Hobart vs the Lincoln MIG welder - the two MIG welders use normal household 120V, 3 pin power and plug socket. The Hobart Handler wants 115V input voltage, the Lincoln Weld Pack 110V.

The pair need sockets that are on a 20 Amp fused circuit with a good earth as a minimum.

Though I would strongly suggest for both you get your local electrician to pay you a visit …

You could offer beers ...

and have a 30 Amp fused circuit put in.

Particularly if you want to run these welders at their maximum welding output. In addition make sure there is nothing else plugged in and running on the circuit your welder is plugged into, as that will take power away from your welder.

You'll want to make sure you get the maximum output power you are able to for your welding projects and produce those shiny impressive welds.

Lincoln Electric 140 YouTube Video

​Lincoln Electric has a YouTube video introducing the Weld Pak 140. Why not take a peak?

​Video Credit: Lincoln Electrictv

How do the Welding Wires they use Compare?

The Hobart 140 uses:

  • 0.023" to 0.035" solid wire for mild or stainless steel

​The Lincoln 140 uses:

  • 0.025" to 0.035" solid wire for mild or stainless steel

Either will use 0.030" to 0.035" Flux Core Wire.

​Or 0.030 inch solid Aluminum wire.

- On the Lincoln Electric you will need the optional spool gun to weld Aluminum.

- On the Hobart 140 MIG may get away with doing light Aluminum welding jobs.

The Hobart would be tricky to set up, needing Teflon liners and the like, difficult but just possible.

Spool gun for Hobart 140?

Unfortunately, there is no spool gun option on the Hobart 140 MIG.

If you are interested in welding Aluminum, using a spool gun on the Lincoln 140 though more expensive -  is going to be easier and produce better welding results.

The Lincoln Electric comes supplied with three 0.025" and three 0.035" contact tips. The Hobart Handler is supplied with two 0.030 contact tips only.

The Hobart and the Lincoln can take either 2 lb. or 10 lb. spools (4 inch or 8 inch spools) and have adaptors that enable you to switch between the different sized spools.

So you have the convenience of being able to use the larger spool sizes should you wish.

​​See where the Hobart 140 MIG welder appears on the Newbie Welders List

Wire Feed Speed Compared

The wire speed rates on the two MIGs are infinitely variable. On the Hobart the speed range is 40 to 700 inches per minute. On the Lincoln 140 the speed range is 50 to 500 inches per minute.

So there are some differences in the size of wires you can use and speed of wire feed. Depending on the projects you have in mind this may well steer you toward one welder or the other.

Hobart Handler 140 Aluminum Welding Compared to Lincoln 140

Both the Hobart 140 and Lincoln 140 claim they can weld Aluminum so what does that mean in reality?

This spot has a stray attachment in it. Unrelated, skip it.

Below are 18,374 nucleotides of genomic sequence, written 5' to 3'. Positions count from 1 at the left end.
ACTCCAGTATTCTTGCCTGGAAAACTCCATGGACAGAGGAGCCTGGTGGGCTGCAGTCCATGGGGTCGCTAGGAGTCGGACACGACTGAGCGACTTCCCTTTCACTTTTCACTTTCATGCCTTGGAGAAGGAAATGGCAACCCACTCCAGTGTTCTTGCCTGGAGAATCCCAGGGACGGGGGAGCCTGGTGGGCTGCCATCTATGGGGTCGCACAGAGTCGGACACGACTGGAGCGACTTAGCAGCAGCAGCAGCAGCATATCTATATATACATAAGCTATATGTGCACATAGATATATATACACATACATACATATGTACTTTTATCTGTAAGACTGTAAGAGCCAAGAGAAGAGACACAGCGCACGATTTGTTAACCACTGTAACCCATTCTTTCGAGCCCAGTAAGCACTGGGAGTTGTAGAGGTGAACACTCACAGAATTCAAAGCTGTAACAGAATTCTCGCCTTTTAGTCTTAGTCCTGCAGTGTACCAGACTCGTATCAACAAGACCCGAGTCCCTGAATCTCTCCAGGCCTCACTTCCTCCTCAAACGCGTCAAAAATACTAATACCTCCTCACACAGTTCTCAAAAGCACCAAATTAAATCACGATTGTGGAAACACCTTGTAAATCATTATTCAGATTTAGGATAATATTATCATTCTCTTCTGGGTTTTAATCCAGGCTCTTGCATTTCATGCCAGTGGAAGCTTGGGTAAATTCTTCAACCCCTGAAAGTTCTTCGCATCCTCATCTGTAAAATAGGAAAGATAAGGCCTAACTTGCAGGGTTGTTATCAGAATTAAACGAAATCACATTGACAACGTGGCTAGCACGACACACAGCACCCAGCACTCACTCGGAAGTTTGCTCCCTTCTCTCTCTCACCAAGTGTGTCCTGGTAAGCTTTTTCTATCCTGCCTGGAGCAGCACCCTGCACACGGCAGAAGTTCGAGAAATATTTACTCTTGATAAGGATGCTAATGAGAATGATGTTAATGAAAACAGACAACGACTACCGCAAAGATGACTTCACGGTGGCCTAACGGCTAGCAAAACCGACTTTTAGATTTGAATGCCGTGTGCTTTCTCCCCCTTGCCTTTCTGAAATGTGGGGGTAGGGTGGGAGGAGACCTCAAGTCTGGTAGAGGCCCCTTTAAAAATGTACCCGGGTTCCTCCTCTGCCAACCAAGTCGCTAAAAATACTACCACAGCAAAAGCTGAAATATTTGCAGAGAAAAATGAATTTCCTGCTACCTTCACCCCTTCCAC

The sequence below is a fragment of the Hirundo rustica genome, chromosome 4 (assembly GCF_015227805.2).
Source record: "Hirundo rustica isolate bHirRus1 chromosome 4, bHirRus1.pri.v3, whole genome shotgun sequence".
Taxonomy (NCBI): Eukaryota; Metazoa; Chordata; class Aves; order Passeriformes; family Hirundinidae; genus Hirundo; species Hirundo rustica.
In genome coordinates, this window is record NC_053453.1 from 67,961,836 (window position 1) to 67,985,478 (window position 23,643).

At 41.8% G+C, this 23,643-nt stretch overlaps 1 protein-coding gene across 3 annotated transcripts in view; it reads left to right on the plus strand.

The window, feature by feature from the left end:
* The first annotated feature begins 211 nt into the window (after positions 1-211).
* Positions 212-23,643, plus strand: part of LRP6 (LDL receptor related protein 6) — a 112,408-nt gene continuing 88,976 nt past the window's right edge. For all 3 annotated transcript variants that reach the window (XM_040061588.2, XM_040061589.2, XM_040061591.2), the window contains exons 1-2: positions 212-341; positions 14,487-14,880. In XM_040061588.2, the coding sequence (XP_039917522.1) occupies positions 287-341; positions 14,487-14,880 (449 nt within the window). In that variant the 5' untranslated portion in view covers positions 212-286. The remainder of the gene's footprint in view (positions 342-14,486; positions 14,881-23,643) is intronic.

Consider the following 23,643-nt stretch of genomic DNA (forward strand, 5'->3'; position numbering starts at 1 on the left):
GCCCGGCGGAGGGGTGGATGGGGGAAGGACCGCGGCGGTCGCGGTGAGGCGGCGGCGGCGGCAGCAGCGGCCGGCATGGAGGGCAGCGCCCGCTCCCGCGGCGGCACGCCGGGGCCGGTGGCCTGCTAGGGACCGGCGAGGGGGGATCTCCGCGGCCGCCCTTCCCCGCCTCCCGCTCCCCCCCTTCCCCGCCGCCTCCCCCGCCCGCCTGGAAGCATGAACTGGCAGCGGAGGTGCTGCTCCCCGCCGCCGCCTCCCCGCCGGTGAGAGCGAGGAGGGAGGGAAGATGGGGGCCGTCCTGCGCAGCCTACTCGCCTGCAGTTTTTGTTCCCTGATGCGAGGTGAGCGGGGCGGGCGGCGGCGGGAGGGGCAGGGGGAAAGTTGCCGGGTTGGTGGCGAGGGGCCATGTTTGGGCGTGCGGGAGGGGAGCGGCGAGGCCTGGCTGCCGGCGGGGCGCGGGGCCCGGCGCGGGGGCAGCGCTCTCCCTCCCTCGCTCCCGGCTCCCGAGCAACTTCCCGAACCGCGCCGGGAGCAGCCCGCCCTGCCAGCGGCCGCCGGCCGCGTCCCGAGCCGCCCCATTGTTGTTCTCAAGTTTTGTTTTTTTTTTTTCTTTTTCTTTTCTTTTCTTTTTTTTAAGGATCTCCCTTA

Welding Aluminum with Hobart 140

The Hobart 140 Aluminum spool gun?

Nope there is no such thing, this means attempting to weld Aluminum on the Hobart 140 will take skill setting up.

Even with putting in a Teflon Liner and holding the MIG cable as level as possible, feeding soft Aluminum wire up 10 foot of cable to the gun may be too difficult for all but the very skilled. Even for small amounts of Aluminum welding.

I suggest you forgo what the promotional material for the Hobart 140 says and save yourself hours of frustration. For Aluminum welding move up to a larger MIG in the Hobart range - one with a spool gun.

Lincoln 140 HD and Welding Aluminum

The Lincoln 140 does have a spool gun. Yes it is an extra cost but this does make the Lincoln much more capable of Aluminum welding.

You will be able to weld Aluminum from 22 gauge to 10 gauge.

​What Shielding Gas Can I use?

Each of the MIG welders are supplied with a quality dual gauge gas regulators for Argon/CO2 gas.

The pair will use the standard Argon 75%/Carbon Dioxide 25% mix. And will use 100% Argon gas or 100% Carbon Dioxide gas. Though you will need to purchase a different gas regulator for Carbon Dioxide as the gas regulators supplied are for Argon Carbon Dioxide mix only.

The Hobart Handler also supports Tri-Mix and so is more capable in this respect and means that you can weld a wider range of materials.

Changing Polarity from Flux Core Welding to Solid Wire and Shielding Gas

​The pair has easy screw in terminals for changing the welding gun polarity from Flux Core wire welding to using solid wire with shielding gas making the change super easy to do for beginners.

Lincoln vs Hobart The Manuals

Each Manual is comprehensive and clear and make it easy for the new owner to get up and running.

I've provided a link to each here. The Hobart Handler 140 and the Lincoln Electric Weld Pak 140.